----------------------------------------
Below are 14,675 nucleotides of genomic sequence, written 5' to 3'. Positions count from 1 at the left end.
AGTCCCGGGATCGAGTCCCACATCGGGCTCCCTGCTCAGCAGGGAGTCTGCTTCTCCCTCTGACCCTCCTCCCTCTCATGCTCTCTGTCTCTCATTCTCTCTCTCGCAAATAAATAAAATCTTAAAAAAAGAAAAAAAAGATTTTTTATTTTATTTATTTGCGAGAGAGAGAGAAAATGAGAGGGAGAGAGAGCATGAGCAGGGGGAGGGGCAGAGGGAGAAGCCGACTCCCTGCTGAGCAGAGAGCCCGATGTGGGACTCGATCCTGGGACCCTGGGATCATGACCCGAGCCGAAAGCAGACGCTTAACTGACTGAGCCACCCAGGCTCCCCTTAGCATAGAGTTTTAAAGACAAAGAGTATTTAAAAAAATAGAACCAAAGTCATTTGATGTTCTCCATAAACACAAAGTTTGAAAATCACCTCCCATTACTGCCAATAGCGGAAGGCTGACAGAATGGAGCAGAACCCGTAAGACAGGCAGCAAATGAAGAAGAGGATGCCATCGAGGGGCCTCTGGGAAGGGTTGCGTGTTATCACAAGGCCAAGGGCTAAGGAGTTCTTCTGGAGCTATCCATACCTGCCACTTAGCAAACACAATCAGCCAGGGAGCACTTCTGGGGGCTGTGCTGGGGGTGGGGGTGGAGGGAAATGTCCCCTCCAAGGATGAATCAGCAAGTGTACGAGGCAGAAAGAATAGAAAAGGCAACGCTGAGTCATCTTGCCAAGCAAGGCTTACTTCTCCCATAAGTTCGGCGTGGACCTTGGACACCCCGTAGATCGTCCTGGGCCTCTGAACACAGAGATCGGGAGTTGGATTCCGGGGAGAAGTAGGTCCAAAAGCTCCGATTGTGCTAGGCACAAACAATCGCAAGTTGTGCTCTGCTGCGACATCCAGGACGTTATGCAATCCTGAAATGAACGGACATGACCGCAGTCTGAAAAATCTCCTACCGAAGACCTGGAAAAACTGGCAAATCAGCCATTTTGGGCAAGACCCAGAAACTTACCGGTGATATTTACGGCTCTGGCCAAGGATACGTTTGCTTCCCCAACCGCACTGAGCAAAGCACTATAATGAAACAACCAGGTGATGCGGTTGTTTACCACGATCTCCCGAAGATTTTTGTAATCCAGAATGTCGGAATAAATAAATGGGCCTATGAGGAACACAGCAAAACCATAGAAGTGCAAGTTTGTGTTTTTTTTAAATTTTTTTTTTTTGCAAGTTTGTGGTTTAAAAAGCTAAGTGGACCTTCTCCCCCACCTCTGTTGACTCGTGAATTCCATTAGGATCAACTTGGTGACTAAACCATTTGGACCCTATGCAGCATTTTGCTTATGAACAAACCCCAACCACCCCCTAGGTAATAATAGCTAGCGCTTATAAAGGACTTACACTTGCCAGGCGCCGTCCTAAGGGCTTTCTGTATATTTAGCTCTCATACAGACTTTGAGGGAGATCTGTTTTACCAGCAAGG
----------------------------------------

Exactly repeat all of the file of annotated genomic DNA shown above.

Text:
Below are 14,675 nucleotides of genomic sequence, written 5' to 3'. Positions count from 1 at the left end.
AGTCCCGGGATCGAGTCCCACATCGGGCTCCCTGCTCAGCAGGGAGTCTGCTTCTCCCTCTGACCCTCCTCCCTCTCATGCTCTCTGTCTCTCATTCTCTCTCTCGCAAATAAATAAAATCTTAAAAAAAGAAAAAAAAGATTTTTTATTTTATTTATTTGCGAGAGAGAGAGAAAATGAGAGGGAGAGAGAGCATGAGCAGGGGGAGGGGCAGAGGGAGAAGCCGACTCCCTGCTGAGCAGAGAGCCCGATGTGGGACTCGATCCTGGGACCCTGGGATCATGACCCGAGCCGAAAGCAGACGCTTAACTGACTGAGCCACCCAGGCTCCCCTTAGCATAGAGTTTTAAAGACAAAGAGTATTTAAAAAAATAGAACCAAAGTCATTTGATGTTCTCCATAAACACAAAGTTTGAAAATCACCTCCCATTACTGCCAATAGCGGAAGGCTGACAGAATGGAGCAGAACCCGTAAGACAGGCAGCAAATGAAGAAGAGGATGCCATCGAGGGGCCTCTGGGAAGGGTTGCGTGTTATCACAAGGCCAAGGGCTAAGGAGTTCTTCTGGAGCTATCCATACCTGCCACTTAGCAAACACAATCAGCCAGGGAGCACTTCTGGGGGCTGTGCTGGGGGTGGGGGTGGAGGGAAATGTCCCCTCCAAGGATGAATCAGCAAGTGTACGAGGCAGAAAGAATAGAAAAGGCAACGCTGAGTCATCTTGCCAAGCAAGGCTTACTTCTCCCATAAGTTCGGCGTGGACCTTGGACACCCCGTAGATCGTCCTGGGCCTCTGAACACAGAGATCGGGAGTTGGATTCCGGGGAGAAGTAGGTCCAAAAGCTCCGATTGTGCTAGGCACAAACAATCGCAAGTTGTGCTCTGCTGCGACATCCAGGACGTTATGCAATCCTGAAATGAACGGACATGACCGCAGTCTGAAAAATCTCCTACCGAAGACCTGGAAAAACTGGCAAATCAGCCATTTTGGGCAAGACCCAGAAACTTACCGGTGATATTTACGGCTCTGGCCAAGGATACGTTTGCTTCCCCAACCGCACTGAGCAAAGCACTATAATGAAACAACCAGGTGATGCGGTTGTTTACCACGATCTCCCGAAGATTTTTGTAATCCAGAATGTCGGAATAAATAAATGGGCCTATGAGGAACACAGCAAAACCATAGAAGTGCAAGTTTGTGTTTTTTTTAAATTTTTTTTTTTTGCAAGTTTGTGGTTTAAAAAGCTAAGTGGACCTTCTCCCCCACCTCTGTTGACTCGTGAATTCCATTAGGATCAACTTGGTGACTAAACCATTTGGACCCTATGCAGCATTTTGCTTATGAACAAACCCCAACCACCCCCTAGGTAATAATAGCTAGCGCTTATAAAGGACTTACACTTGCCAGGCGCCGTCCTAAGGGCTTTCTGTATATTTAGCTCTCATACAGACTTTGAGGGAGATCTGTTTTACCAGCAAGG